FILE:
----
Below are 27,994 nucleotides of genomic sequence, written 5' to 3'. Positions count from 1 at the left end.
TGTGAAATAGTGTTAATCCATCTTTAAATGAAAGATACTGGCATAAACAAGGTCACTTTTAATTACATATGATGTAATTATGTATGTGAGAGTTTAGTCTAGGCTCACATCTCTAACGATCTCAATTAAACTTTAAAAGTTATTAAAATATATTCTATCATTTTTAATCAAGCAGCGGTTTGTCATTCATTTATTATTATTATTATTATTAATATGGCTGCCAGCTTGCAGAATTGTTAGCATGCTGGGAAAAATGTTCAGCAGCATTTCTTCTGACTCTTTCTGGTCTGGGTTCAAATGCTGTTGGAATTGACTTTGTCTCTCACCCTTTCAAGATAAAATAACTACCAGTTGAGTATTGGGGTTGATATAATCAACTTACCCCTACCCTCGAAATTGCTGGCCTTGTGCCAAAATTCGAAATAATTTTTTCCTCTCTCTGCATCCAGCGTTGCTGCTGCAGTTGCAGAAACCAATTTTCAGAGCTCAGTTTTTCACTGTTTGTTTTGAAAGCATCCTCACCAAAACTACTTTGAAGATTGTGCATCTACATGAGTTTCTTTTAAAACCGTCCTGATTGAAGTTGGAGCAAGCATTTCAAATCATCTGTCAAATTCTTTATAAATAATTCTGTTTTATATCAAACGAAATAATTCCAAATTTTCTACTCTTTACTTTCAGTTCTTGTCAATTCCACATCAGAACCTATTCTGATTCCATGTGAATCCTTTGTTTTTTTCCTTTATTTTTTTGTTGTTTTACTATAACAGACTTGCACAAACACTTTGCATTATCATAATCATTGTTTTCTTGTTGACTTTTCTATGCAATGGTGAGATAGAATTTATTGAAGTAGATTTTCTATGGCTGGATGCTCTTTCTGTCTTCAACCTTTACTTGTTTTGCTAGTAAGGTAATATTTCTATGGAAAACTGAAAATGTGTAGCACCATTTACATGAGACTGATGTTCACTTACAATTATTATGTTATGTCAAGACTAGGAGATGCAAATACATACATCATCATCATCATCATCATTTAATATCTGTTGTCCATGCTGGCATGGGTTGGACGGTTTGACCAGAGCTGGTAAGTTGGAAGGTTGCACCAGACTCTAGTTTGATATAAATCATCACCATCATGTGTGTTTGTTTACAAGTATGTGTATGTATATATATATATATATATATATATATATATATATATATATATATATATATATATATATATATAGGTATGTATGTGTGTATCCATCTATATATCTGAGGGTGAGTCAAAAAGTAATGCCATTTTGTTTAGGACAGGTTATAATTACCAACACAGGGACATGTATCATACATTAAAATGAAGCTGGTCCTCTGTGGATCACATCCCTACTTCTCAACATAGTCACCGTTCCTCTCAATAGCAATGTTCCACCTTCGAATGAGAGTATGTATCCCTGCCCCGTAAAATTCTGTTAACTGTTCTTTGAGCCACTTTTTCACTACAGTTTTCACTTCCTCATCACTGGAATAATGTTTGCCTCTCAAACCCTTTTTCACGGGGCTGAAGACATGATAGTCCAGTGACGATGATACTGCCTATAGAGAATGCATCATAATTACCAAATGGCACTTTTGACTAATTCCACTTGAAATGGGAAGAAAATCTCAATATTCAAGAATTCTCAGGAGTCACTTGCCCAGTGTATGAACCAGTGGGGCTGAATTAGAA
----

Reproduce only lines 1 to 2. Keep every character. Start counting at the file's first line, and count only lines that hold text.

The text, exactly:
Below are 27,994 nucleotides of genomic sequence, written 5' to 3'. Positions count from 1 at the left end.
TGTGAAATAGTGTTAATCCATCTTTAAATGAAAGATACTGGCATAAACAAGGTCACTTTTAATTACATATGATGTAATTATGTATGTGAGAGTTTAGTCTAGGCTCACATCTCTAACGATCTCAATTAAACTTTAAAAGTTATTAAAATATATTCTATCATTTTTAATCAAGCAGCGGTTTGTCATTCATTTATTATTATTATTATTATTAATATGGCTGCCAGCTTGCAGAATTGTTAGCATGCTGGGAAAAATGTTCAGCAGCATTTCTTCTGACTCTTTCTGGTCTGGGTTCAAATGCTGTTGGAATTGACTTTGTCTCTCACCCTTTCAAGATAAAATAACTACCAGTTGAGTATTGGGGTTGATATAATCAACTTACCCCTACCCTCGAAATTGCTGGCCTTGTGCCAAAATTCGAAATAATTTTTTCCTCTCTCTGCATCCAGCGTTGCTGCTGCAGTTGCAGAAACCAATTTTCAGAGCTCAGTTTTTCACTGTTTGTTTTGAAAGCATCCTCACCAAAACTACTTTGAAGATTGTGCATCTACATGAGTTTCTTTTAAAACCGTCCTGATTGAAGTTGGAGCAAGCATTTCAAATCATCTGTCAAATTCTTTATAAATAATTCTGTTTTATATCAAACGAAATAATTCCAAATTTTCTACTCTTTACTTTCAGTTCTTGTCAATTCCACATCAGAACCTATTCTGATTCCATGTGAATCCTTTGTTTTTTTCCTTTATTTTTTTGTTGTTTTACTATAACAGACTTGCACAAACACTTTGCATTATCATAATCATTGTTTTCTTGTTGACTTTTCTATGCAATGGTGAGATAGAATTTATTGAAGTAGATTTTCTATGGCTGGATGCTCTTTCTGTCTTCAACCTTTACTTGTTTTGCTAGTAAGGTAATATTTCTATGGAAAACTGAAAATGTGTAGCACCATTTACATGAGACTGATGTTCACTTACAATTATTATGTTATGTCAAGACTAGGAGATGCAAATACATACATCATCATCATCATCATCATTTAATATCTGTTGTCCATGCTGGCATGGGTTGGACGGTTTGACCAGAGCTGGTAAGTTGGAAGGTTGCACCAGACTCTAGTTTGATATAAATCATCACCATCATGTGTGTTTGTTTACAAGTATGTGTATGTATATATATATATATATATATATATATATATATATATATATATATATATATATATATATATATAGGTATGTATGTGTGTATCCATCTATATATCTGAGGGTGAGTCAAAAAGTAATGCCATTTTGTTTAGGACAGGTTATAATTACCAACACAGGGACATGTATCATACATTAAAATGAAGCTGGTCCTCTGTGGATCACATCCCTACTTCTCAACATAGTCACCGTTCCTCTCAATAGCAATGTTCCACCTTCGAATGAGAGTATGTATCCCTGCCCCGTAAAATTCTGTTAACTGTTCTTTGAGCCACTTTTTCACTACAGTTTTCACTTCCTCATCACTGGAATAATGTTTGCCTCTCAAACCCTTTTTCACGGGGCTGAAGACATGATAGTCCAGTGACGATGATACTGCCTATAGAGAATGCATCATAATTACCAAATGGCACTTTTGACTAATTCCACTTGAAATGGGAAGAAAATCTCAATATTCAAGAATTCTCAGGAGTCACTTGCCCAGTGTATGAACCAGTGGGGCTGAATTAGAA